EPT in the ED
Why should the ED consider EPT?
EPT is for individuals who are unlikely to seek timely care for a presumed STI diagnosis. Patients who use the ED for STI care may have barriers to healthcare access. Their partners may be less likely navigate the steps between presumed diagnosis and ultimate treatment. EPT in the ED is a targeted measure that ensures that individuals at high-risk for being untreated get the STI cures that they need.
Why is the current state of EPT in EDs?
A national survey of ED medical directors using the Academy of Academic Administrators of Emergency Medicine (AAAEM) Benchmarking Group from 2020 found the following:
Awareness of EPT was high (73%) but fewer knew how to prescribe (38%), and only 19% had implemented EPT. Most (79%) supported EPT, and were more likely to support if they were aware of EPT (89% vs 54%) Of non-implementers, 41% thought EPT was feasible and 56% thought departmental support would be likely.
How has ED-EPT worked in pilots?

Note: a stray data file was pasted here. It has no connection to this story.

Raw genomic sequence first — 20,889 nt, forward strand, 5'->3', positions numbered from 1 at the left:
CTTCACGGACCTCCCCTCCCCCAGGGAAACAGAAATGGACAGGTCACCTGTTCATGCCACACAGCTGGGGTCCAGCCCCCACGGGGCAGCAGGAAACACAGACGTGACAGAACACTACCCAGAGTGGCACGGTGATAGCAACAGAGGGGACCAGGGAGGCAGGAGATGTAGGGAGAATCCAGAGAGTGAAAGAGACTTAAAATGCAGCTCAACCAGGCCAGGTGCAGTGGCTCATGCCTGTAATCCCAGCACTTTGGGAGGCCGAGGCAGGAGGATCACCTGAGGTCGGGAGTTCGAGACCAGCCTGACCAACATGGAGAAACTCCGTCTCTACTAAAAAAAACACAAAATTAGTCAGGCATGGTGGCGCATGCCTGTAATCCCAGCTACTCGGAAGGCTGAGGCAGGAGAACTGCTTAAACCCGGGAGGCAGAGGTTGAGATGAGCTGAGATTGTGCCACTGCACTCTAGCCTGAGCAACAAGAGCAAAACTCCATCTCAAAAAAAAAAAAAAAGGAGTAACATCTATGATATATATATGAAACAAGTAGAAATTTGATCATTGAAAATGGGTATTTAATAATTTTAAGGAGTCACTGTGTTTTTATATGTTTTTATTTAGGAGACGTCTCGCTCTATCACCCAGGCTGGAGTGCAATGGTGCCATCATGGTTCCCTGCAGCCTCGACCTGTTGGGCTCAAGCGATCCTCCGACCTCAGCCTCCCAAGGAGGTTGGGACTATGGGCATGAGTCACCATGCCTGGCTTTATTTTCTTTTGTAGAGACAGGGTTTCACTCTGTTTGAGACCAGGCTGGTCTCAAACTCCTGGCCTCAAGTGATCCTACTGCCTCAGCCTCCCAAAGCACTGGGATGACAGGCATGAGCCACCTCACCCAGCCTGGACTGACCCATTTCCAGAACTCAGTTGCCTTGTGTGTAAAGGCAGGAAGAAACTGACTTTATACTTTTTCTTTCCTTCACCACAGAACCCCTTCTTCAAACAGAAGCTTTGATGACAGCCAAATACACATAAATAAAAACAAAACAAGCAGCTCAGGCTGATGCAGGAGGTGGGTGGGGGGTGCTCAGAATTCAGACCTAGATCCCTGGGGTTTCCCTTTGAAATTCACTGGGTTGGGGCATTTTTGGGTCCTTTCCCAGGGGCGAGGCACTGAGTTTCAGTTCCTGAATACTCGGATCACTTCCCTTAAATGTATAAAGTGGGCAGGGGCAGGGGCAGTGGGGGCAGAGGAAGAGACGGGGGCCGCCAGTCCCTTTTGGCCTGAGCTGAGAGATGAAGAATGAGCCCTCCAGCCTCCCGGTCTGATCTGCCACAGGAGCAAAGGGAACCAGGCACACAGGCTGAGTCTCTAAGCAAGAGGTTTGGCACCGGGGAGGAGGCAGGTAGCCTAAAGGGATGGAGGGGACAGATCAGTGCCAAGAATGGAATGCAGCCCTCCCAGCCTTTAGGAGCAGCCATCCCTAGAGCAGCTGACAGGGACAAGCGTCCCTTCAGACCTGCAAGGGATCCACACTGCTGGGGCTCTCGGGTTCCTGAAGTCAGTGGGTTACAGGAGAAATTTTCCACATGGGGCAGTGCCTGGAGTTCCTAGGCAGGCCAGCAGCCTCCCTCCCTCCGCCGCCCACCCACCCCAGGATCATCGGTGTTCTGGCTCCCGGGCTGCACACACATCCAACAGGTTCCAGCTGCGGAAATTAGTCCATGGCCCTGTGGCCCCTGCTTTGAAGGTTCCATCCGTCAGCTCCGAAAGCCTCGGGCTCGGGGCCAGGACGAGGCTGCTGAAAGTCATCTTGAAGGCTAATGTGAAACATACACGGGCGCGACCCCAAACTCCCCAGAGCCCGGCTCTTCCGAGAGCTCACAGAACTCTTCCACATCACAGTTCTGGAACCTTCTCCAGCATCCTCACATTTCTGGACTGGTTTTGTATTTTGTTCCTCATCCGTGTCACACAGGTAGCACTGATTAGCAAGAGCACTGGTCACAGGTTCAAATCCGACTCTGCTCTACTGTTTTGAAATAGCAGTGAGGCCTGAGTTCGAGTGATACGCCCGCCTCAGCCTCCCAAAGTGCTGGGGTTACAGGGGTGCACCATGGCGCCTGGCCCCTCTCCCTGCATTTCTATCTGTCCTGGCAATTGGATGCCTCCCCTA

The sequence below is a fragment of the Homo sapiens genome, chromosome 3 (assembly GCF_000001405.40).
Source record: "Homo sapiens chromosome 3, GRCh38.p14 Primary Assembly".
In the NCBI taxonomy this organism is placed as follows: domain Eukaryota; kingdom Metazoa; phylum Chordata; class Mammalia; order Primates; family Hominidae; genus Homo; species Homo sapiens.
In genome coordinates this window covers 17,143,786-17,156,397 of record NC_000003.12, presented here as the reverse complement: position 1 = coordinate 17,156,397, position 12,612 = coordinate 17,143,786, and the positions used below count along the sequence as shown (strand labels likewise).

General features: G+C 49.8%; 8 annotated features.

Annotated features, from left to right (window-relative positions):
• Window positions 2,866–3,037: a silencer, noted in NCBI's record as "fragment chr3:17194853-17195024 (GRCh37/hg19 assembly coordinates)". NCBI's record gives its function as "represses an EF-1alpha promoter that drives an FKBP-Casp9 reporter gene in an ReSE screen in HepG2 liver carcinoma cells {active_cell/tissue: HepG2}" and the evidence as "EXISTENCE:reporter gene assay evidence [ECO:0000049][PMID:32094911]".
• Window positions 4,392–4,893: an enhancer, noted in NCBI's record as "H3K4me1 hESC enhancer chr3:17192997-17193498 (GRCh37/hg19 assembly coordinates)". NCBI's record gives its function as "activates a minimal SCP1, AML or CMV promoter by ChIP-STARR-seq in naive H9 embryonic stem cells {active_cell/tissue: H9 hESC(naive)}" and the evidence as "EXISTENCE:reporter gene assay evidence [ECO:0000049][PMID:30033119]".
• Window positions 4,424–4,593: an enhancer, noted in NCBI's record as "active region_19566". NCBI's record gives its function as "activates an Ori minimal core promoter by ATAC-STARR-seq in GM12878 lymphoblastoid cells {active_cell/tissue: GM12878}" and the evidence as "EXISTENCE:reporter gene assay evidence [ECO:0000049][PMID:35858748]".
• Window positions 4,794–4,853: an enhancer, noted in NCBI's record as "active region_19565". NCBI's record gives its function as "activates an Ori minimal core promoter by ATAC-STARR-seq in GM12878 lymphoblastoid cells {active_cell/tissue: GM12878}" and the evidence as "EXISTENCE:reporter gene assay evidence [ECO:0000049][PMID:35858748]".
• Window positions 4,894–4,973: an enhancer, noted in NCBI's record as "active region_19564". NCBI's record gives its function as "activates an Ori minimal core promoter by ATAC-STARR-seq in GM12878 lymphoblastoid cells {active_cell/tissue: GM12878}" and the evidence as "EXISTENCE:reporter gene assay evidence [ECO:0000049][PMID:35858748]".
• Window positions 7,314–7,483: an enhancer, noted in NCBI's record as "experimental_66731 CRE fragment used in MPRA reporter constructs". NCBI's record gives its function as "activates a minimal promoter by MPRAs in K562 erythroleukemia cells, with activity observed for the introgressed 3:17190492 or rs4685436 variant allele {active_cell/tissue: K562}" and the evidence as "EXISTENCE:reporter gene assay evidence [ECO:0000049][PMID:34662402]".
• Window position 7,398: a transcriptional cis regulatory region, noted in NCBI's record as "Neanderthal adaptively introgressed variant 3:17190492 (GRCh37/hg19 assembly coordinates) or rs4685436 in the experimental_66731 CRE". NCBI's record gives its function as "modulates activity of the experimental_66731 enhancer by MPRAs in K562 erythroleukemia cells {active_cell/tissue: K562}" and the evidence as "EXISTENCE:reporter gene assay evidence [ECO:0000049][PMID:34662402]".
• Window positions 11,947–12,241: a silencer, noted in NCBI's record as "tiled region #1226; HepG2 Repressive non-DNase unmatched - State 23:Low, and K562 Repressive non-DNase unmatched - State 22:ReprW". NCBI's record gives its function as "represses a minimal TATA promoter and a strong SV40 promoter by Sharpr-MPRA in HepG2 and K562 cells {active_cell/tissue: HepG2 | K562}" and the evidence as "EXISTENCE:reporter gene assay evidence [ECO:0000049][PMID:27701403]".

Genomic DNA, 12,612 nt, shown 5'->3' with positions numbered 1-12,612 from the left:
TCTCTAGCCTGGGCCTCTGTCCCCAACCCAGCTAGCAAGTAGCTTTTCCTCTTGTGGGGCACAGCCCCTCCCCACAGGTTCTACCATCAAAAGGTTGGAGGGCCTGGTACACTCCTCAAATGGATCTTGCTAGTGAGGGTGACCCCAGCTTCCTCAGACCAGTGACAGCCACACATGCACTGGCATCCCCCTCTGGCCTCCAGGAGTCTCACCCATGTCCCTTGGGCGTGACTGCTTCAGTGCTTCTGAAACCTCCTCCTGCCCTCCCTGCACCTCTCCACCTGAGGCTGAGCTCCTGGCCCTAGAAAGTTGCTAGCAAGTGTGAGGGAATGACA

We initiated and evaluated a pilot program at our emergency department (ED) to dispense medication-in-hand (“take-home”) expedited partner therapy (EPT) kits or offer paper prescriptions for EPT. We assessed the frequency of EPT prescribing, examined the efficacy of a randomly shown best practice advisory (BPA) to encourage ED clinician EPT prescribing, queried ED clinicians about their perceptions of the EPT pilot program, and explored factors associated with EPT prescribing.
We conducted this pilot study at a large, urban, academic ED in the midwestern US between August and October 2021. After the EPT pilot program was deployed, we measured EPT prescribing and interviewed twenty ED staff members (physicians, physician assistants, and nurses) about their experience with the program and perceived barriers and facilitators to EPT prescribing. We employed a rapid assessment method for the analysis of the interviews.
Fifty-two ED patients were treated for chlamydia/gonorrhea during the study period. EPT was offered to 25% (95% CI 15%-39%) of patients. EPT was prescribed more than twice as often (85% vs. 38%; p<0.01) when the interruptive pop-up alert BPA was shown. Barriers identified in the interviews included workflow constraints and knowledge of EPT availability. The BPA was viewed positively by the majority of participants.
In this pilot EPT program, we were able to provide EPT to 25% of ED patients who appeared to be eligible to receive it. The interruptive pop-up alert BPA greatly increased EPT prescribing. Barriers identified to EPT prescribing can be the subject of future interventions to improve ED EPT provision.